As I said several times on this blog - - example here - - expansionist ambitions (more square miles, residents, businesses, revenue) in the City of Waukesha's Great Lakes water diversion application - - enabled by regional planning commission (SEWRPC) approval of a City water service territory expanded by 80% - - will produce opponents ranging from rural preservationists in the Town of Waukesha, to urban development advocates in Milwaukee Common Council, to water-conservation managers and specialists in other Great Lakes states.
Waukesha needs the OK of all eight Great Lakes states under the 2008 Great Lakes Compact, a water management and conservation agreement, for diversion permission, followed by the signing of a water sales agreement with a supplier - - preferably the City of Milwaukee, before construction and opening the valves.
Waukesha has until June, 2018 to provide water on-demand to users that complies with federal quality standards.
The diversion application was approved by the Waukesha Common Council in early April, and submitted in June by the City to the Wisconsin Department of Natural Resources three months ago, but because of deficiencies yet to be cured, the DNR has not begun a formal review of the application.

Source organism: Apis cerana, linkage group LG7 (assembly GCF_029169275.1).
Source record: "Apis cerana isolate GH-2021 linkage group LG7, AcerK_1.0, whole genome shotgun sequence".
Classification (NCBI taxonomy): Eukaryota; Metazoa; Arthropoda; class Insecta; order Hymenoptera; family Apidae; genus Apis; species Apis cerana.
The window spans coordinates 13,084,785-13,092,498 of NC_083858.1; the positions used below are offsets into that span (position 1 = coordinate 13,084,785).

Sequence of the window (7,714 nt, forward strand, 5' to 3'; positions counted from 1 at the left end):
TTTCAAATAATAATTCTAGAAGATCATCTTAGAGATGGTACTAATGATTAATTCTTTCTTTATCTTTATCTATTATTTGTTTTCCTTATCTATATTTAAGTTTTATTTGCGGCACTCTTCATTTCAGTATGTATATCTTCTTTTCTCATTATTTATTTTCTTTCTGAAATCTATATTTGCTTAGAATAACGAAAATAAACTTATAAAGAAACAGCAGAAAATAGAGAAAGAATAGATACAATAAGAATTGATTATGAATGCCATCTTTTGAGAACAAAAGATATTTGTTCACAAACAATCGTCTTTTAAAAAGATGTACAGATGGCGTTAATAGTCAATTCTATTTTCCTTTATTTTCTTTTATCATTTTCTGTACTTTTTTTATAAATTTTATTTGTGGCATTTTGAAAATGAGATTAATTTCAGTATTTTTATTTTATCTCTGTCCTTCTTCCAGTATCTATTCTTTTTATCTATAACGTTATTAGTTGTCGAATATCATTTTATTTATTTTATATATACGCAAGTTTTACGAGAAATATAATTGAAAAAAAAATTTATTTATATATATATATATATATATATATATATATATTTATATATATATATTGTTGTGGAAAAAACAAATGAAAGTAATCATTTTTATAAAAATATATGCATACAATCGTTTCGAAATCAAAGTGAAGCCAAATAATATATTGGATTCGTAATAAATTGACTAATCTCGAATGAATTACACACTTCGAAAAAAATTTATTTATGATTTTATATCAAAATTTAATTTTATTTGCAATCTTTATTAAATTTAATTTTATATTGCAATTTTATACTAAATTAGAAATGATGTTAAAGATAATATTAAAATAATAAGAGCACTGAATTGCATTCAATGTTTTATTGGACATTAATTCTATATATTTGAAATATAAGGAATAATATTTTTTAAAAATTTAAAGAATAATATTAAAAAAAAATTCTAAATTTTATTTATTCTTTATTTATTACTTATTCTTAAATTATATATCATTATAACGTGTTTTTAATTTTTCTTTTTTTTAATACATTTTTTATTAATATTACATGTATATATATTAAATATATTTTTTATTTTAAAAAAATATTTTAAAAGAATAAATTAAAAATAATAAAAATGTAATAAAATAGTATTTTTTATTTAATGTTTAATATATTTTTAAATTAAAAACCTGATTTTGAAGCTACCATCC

Through this blog posting you can see maps of the City's expanded water service territory, and also how a new, $50 million north-south highway bypass to Waukesha's west and south will connect traffic to I-94 and and through some of the land in the City's expanded water service territory.
On the map below is the proposed new City water service territory. The current boundary is the squiggly blue line:
And little surprise that SEWRPC, given this service territory defining role by the state legislature as part of the Great Lakes Compact implementing law, finds nothing contradictory in this sprawl inducement into the Town of Waukesha and Genesee with a regional land use plan that purports to preserve open space and concentrate development close to urban centers.
Somewhat lost in the recent furor in the City of Waukesha over new City of Waukesha Mayor Jeff Scrima's skepticism over the application for Lake Michigan water was his acknowledgement that the expansion of City water services into the neighboring Town of Waukesha as called for by the application and SEWRPC was not necessarily what Town residents might want.
Food for thought.
As The Freeman reported:
"The whole push or argument for getting us on Great Lakes water is that the city is going to expand based on this projected water service (area),” Scrima said. “'We are basically asking for Great Lakes water because the city is going to grow to the southwest. We are essentially going to swallow up the town. I believe this is presumptuous and unrealistic. These people that live in the town, they moved out there for a reason.'”